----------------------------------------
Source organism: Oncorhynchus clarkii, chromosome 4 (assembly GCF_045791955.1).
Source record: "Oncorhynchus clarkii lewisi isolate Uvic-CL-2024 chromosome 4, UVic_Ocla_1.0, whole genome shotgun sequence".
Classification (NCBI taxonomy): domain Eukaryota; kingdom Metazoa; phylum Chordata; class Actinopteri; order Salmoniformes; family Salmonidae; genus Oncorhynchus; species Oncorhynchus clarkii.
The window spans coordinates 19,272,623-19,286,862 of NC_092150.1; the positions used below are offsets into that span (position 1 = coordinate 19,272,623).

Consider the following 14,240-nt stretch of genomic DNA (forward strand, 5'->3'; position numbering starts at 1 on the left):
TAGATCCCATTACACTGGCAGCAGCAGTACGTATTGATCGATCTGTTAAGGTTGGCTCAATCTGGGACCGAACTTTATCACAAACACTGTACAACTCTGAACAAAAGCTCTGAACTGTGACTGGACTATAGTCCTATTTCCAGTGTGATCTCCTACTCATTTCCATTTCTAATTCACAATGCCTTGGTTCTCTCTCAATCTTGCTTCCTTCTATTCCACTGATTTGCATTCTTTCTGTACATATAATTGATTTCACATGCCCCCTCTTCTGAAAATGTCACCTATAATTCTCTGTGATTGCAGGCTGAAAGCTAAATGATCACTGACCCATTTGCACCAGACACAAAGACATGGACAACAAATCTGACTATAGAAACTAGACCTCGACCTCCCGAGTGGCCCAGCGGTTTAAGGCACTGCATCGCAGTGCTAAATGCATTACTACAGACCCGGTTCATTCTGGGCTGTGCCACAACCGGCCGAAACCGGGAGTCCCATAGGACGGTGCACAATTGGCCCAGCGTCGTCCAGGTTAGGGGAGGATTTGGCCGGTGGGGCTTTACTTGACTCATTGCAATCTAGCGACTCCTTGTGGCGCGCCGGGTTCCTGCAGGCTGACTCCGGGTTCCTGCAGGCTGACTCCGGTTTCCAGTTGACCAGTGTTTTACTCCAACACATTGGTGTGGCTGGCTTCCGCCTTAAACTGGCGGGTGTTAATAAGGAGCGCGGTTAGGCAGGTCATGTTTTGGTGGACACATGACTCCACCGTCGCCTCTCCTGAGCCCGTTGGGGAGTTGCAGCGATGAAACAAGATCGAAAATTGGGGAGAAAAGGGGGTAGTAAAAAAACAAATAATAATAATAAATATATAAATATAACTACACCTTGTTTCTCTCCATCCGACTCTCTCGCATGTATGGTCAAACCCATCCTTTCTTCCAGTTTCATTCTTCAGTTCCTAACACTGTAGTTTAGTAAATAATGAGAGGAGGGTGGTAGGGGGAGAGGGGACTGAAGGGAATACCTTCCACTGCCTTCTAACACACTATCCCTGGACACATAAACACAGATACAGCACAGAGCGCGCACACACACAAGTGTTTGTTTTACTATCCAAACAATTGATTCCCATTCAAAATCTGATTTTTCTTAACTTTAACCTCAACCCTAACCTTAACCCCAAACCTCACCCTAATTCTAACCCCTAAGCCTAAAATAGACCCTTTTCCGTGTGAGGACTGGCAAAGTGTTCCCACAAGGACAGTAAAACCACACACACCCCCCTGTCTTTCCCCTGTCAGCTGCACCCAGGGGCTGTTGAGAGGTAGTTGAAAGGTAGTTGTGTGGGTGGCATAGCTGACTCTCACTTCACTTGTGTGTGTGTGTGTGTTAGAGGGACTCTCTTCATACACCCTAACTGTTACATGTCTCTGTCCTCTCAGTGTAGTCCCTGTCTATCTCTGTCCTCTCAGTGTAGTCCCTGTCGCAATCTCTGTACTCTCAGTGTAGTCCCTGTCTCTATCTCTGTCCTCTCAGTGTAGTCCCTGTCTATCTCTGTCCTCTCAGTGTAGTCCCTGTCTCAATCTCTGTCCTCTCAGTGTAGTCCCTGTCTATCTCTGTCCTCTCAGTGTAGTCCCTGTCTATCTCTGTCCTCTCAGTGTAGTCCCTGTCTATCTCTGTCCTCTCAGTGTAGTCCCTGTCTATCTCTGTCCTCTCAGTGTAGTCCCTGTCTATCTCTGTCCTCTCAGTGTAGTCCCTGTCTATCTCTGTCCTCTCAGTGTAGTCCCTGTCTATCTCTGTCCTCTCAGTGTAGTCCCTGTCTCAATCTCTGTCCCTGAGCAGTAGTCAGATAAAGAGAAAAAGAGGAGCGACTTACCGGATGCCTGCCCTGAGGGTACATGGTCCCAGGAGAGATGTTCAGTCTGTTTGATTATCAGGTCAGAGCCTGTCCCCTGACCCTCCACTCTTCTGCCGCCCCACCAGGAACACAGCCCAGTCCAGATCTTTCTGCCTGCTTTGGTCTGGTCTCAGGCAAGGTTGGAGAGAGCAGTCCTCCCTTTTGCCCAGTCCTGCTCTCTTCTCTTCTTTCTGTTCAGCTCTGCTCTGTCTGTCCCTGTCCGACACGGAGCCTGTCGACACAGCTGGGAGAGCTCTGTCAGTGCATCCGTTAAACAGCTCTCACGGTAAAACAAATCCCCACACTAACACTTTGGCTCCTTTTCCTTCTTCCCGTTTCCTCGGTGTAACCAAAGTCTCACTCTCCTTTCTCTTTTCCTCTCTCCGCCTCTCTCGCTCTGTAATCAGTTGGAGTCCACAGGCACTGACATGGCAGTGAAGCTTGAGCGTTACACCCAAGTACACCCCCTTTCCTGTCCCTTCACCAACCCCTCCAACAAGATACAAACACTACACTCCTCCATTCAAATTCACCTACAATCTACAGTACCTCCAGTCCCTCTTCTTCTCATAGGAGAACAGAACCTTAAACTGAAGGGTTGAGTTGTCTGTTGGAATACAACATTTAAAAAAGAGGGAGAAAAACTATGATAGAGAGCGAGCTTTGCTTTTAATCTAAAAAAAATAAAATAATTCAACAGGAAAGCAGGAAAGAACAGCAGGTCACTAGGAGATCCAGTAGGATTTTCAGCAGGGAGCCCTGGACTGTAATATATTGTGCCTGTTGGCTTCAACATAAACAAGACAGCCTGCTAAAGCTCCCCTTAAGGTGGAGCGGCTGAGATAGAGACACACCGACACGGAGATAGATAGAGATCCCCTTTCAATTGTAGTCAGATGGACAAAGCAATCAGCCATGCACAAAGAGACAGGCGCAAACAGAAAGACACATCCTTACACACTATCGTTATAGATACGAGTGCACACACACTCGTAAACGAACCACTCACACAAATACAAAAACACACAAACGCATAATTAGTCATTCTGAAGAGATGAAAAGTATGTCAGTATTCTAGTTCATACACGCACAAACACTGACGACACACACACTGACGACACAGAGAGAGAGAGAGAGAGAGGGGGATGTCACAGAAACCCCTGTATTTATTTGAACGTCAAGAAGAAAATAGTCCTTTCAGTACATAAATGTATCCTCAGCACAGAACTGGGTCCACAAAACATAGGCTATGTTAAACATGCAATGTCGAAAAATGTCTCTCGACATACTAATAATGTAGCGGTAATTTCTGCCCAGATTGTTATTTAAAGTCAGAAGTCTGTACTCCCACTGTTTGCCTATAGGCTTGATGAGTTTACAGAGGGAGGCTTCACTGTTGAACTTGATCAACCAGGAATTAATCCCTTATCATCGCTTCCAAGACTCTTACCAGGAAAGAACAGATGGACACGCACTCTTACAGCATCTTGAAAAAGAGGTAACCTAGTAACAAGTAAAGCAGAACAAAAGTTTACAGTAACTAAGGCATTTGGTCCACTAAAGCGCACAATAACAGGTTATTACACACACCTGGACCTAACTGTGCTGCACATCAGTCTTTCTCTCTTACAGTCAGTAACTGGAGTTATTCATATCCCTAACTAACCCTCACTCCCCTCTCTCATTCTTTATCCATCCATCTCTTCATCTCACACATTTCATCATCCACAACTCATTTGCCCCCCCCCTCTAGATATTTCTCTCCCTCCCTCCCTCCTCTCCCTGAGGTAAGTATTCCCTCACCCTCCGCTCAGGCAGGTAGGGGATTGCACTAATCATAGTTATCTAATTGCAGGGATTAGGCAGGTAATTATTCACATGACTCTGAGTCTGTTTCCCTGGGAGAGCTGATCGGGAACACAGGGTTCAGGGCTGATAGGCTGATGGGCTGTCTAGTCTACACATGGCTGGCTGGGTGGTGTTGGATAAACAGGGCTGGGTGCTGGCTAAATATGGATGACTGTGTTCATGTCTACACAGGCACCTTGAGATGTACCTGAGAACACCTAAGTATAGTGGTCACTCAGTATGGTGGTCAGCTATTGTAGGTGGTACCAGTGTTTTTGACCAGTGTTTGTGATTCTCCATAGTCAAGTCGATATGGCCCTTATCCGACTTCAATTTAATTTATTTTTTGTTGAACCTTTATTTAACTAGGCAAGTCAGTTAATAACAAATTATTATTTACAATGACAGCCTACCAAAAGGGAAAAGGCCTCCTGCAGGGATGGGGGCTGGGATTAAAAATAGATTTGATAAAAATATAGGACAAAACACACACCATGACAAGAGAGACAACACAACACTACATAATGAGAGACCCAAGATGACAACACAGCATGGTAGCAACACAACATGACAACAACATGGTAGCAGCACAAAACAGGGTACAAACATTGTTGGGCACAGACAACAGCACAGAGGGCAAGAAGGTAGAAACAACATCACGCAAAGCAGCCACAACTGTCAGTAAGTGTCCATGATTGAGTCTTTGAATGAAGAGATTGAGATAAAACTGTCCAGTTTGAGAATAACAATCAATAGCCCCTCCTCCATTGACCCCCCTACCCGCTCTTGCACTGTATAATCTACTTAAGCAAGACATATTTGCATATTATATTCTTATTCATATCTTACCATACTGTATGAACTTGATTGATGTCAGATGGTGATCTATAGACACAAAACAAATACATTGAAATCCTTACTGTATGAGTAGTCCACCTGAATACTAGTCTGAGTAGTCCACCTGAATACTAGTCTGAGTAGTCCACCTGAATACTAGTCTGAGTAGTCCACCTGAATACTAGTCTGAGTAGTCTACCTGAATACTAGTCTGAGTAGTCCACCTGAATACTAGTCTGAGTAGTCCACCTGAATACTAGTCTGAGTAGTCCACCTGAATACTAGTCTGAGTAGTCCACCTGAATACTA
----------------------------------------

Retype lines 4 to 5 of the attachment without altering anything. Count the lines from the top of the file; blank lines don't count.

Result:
The window spans coordinates 19,272,623-19,286,862 of NC_092150.1; the positions used below are offsets into that span (position 1 = coordinate 19,272,623).

Consider the following 14,240-nt stretch of genomic DNA (forward strand, 5'->3'; position numbering starts at 1 on the left):